The Quai is surfaced with stone pavers. Lots and lots of Parisians walk, ride the Metro, ride buses, ride bicycles and drive scooters and motorcycles. Lots of the scooters, many of which have three wheels, are equipped with black body covers which shield the rider from the elements. Cars are stuck in traffic a lot.


I.M. Pei trivia question. How many glass pyramids stand in the Louvre main courtyard?

Count them.

2 paintings showing the 2 sides of 2 dimensions, right?

David and Goliath by Daniele da Volterra (Louvre INV 566)

So in art, we have 2 dimensions (paintings) and 3 (sculpture). da Volterra gives us 2 dimensions x 2. We get to see the same scene from one side then the other. To reinforce the point, the paintings are free standing in the middle of the aisle.

Wednesday, April 25, 2018

Louvre, Paris, underground mall, inverted pyramid of light

Hotel Dieu, Paris

The Hôtel-Dieu or “Hostel of God” is one of the oldest still operating hospitals in the world. Located next to the Notre Dame Cathedral, the Hôtel-Dieu was founded in 651 to offer food, shelter, and medical care to the poor. For many centuries it was the only hospital in Paris and it had a terrible reputation. In the 1700s, there was often one bed for every five patients and a quarter of the patients who entered the hospital died of diseases they caught there. The hospital was damaged numerous times throughout the centuries by fire and war.  Baron Haussmann moved the Hôtel-Dieu to its current location during his transformation of Paris in the mid-1800s.  The present structure was built in 1877 and with its construction the quality of care also improved. (It also helped that other hospitals opened in Paris.)  Today Hôtel-Dieu is still the first casualty center for emergency cases in Paris and it has approximately 350 beds (with one patient per bed).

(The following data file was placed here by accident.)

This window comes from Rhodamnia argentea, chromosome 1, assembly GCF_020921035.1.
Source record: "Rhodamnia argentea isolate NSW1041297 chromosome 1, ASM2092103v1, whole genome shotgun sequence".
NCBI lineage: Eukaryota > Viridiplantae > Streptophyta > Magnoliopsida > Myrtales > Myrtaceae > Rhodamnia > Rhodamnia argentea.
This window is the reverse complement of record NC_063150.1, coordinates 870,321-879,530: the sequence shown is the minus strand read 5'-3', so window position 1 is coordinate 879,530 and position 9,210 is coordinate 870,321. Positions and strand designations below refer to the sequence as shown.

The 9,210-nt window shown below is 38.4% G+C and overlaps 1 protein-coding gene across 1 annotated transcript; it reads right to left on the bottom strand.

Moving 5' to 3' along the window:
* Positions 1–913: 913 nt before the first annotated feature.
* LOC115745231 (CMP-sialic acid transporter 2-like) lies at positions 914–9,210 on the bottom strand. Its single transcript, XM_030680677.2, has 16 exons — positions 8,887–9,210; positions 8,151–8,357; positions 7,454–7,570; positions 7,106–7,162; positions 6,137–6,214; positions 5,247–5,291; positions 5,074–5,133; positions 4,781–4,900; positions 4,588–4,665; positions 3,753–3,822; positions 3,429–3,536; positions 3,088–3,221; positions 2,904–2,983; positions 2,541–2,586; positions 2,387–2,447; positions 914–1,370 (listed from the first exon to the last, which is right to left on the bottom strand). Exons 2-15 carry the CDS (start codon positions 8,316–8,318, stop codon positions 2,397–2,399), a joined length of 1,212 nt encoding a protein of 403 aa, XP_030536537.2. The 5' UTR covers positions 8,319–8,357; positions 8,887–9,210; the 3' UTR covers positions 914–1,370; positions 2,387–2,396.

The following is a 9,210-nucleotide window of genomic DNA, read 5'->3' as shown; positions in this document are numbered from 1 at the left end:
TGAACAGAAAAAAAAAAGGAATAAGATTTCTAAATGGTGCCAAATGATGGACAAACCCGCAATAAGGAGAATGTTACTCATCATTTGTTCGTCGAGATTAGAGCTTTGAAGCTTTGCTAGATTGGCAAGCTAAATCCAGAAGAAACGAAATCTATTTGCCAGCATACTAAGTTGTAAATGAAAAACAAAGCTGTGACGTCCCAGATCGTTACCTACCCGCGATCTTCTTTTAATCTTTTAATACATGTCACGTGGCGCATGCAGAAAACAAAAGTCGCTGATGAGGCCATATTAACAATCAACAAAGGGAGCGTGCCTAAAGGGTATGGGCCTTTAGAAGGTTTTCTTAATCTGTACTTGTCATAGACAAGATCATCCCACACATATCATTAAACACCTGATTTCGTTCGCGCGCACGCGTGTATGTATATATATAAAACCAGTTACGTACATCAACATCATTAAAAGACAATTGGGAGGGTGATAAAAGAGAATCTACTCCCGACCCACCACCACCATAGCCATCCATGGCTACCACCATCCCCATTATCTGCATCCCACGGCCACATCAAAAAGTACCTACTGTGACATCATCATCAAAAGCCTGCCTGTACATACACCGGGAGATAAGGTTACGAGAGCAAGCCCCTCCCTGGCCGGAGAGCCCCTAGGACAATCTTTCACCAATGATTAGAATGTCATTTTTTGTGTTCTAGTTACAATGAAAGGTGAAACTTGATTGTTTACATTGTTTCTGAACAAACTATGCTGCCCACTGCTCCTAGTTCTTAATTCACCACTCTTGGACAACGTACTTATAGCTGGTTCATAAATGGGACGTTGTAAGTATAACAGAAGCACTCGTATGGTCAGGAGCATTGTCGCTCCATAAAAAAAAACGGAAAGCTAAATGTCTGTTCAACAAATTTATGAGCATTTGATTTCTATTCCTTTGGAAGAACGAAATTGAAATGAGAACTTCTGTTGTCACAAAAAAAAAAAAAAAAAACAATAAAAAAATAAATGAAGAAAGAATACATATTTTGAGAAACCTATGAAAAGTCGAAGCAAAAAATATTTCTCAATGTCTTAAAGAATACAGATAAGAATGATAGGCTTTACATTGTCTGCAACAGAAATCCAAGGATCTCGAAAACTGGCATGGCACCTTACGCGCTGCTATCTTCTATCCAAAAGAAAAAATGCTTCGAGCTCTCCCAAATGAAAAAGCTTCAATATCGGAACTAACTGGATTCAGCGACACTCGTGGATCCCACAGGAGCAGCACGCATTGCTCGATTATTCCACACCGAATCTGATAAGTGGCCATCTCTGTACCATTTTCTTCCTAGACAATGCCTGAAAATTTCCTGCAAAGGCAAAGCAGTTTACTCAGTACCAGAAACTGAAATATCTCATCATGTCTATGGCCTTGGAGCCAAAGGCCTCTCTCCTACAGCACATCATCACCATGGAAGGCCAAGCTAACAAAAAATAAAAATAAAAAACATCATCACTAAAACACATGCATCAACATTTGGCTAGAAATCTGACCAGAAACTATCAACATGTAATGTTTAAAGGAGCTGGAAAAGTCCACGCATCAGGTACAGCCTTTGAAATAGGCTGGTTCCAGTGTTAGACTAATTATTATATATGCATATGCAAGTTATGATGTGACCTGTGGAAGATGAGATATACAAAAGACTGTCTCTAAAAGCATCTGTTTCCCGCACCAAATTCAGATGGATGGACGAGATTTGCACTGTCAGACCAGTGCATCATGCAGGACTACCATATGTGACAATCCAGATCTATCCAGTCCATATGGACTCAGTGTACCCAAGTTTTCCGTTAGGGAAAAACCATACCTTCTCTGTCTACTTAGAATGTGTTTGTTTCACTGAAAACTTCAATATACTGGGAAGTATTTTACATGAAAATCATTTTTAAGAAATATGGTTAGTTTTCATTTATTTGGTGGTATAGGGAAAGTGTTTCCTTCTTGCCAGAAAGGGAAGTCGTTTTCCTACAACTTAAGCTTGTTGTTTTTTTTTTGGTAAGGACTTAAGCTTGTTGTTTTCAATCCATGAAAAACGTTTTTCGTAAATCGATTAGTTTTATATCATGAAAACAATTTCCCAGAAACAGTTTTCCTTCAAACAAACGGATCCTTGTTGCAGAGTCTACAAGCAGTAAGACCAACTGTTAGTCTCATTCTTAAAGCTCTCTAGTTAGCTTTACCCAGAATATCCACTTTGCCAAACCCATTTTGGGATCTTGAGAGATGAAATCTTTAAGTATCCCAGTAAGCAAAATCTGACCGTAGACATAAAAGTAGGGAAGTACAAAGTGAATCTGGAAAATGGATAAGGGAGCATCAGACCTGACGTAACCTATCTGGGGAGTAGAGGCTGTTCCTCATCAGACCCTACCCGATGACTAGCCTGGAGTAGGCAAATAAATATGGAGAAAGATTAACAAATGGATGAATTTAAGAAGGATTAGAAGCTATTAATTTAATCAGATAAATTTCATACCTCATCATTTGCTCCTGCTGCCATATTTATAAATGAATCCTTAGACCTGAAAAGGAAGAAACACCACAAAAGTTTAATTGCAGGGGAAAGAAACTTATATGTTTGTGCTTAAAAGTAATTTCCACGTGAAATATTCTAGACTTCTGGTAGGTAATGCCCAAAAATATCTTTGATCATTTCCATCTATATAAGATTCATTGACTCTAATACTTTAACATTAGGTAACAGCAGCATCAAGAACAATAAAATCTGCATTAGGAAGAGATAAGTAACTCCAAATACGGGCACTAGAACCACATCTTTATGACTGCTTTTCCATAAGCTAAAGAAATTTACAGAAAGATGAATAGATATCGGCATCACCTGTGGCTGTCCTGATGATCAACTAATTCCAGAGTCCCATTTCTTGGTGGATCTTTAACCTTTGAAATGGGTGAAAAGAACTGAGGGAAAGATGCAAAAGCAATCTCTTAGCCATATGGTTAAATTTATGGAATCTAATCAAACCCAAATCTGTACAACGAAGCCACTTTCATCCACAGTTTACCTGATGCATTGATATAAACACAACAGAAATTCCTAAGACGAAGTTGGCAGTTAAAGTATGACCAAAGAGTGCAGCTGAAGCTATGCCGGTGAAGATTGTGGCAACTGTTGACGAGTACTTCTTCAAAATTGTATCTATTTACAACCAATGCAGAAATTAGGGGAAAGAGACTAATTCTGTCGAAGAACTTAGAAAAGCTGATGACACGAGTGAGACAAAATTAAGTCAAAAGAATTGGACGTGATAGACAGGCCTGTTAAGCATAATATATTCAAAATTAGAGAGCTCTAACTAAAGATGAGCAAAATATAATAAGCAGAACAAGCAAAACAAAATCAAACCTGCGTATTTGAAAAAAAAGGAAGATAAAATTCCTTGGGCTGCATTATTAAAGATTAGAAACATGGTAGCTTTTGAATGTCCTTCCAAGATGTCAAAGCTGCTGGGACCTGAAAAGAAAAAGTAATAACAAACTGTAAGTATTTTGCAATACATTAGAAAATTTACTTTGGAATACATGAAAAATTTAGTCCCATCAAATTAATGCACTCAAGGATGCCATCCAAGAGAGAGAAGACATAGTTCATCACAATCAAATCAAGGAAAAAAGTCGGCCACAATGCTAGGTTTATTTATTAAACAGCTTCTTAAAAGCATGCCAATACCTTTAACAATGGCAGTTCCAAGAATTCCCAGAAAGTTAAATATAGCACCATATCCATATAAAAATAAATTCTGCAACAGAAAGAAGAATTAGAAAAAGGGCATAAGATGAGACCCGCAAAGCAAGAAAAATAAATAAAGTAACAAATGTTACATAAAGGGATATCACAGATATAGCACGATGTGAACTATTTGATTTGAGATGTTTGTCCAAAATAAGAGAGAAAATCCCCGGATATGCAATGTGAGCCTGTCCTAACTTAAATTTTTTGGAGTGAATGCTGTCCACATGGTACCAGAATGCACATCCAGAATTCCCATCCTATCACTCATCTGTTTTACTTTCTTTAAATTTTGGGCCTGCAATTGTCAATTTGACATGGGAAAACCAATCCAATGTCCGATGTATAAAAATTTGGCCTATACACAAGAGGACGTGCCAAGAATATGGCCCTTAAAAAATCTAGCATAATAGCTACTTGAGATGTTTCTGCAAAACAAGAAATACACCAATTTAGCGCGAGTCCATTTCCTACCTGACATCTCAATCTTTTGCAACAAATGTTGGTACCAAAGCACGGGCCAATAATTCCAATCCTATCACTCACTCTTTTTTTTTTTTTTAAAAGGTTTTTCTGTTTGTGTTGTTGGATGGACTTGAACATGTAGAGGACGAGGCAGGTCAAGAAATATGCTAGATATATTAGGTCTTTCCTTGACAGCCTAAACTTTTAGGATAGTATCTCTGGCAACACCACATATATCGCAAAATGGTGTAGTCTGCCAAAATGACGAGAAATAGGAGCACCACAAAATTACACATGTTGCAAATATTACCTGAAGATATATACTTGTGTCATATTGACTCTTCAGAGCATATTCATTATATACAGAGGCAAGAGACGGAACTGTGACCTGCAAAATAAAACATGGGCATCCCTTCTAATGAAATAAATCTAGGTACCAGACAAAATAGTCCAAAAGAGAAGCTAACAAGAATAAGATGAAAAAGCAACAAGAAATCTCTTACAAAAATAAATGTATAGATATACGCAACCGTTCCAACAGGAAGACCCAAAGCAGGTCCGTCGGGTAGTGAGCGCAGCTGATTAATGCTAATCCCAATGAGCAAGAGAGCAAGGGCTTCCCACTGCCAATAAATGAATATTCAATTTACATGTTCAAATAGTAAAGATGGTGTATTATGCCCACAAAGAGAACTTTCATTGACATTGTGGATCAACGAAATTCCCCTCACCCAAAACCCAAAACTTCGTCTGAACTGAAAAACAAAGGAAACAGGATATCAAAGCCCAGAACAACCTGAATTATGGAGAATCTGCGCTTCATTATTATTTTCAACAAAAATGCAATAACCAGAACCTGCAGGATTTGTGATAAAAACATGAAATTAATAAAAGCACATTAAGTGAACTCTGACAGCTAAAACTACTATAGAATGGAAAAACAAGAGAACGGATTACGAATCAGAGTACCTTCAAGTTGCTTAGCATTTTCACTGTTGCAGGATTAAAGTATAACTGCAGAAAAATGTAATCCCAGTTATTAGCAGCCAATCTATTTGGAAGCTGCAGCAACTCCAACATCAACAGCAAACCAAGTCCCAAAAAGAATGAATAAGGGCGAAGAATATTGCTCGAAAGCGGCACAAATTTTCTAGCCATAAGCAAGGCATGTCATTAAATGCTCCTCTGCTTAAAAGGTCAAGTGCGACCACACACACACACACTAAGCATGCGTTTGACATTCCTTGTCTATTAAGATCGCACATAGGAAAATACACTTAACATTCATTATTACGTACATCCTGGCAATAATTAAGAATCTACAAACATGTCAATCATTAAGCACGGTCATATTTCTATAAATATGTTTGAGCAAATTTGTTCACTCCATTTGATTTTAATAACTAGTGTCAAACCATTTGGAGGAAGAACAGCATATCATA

Tuesday, April 24, 2018

Grand Hotel Paris Impressionism

Since this is Paris, I thought we'd throw in some impressionism. Le Grand Hotel, open.

Wet Streets, Paris


A major fun thing in Paris, assuming you're not trying to drive a car anywhere, is the natural, organic way the city propagated. It wasn't laid out by traffic engineers to maximize vehicular flow. It grew out from around the Seine into neighborhoods that were defined by churches, markets, housing and alleyways. Streets were fit in and paved with stones and later with concrete to accommodate 20th century demand for internal combustion vehicles. You see some pretty amazing juxtapositions of buildings. The angles, the turns, the spaces created are almost never equal. Even for peds this can be a problem because there's no guarantee walking in this town that you'll be able to arrive at your destination walking a relatively straight line. Dead ends abound where newer buildings have been erected in older neighborhoods. There's an area south of St. Merry's Cathedral a little over from Hotel DeVille where you can stand in the middle of several alleys and look in about eight or nine directions and see pathways into that many alleys. If you want to go exploring, you'll need lots of time because there are almost endless options available. A truly unique moment in time for me.
I like the shot that follows, as it looks up a typical miasma of street twists and turns. This is in the Oberkampf area.

Le Grand Hotel in the rain, Paris